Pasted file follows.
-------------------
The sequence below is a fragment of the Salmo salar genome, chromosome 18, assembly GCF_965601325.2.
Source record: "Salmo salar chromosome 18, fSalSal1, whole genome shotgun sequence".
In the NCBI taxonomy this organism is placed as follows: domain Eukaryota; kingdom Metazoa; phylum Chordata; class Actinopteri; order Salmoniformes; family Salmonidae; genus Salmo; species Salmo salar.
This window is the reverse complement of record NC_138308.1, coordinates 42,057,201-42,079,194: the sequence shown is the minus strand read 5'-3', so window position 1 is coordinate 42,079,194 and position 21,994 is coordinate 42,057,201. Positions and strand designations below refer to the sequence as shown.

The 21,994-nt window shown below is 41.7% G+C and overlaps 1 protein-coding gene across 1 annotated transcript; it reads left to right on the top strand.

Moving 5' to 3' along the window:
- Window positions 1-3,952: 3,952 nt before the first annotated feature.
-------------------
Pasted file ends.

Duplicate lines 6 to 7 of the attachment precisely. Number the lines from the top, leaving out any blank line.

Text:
Moving 5' to 3' along the window:
- Window positions 1-3,952: 3,952 nt before the first annotated feature.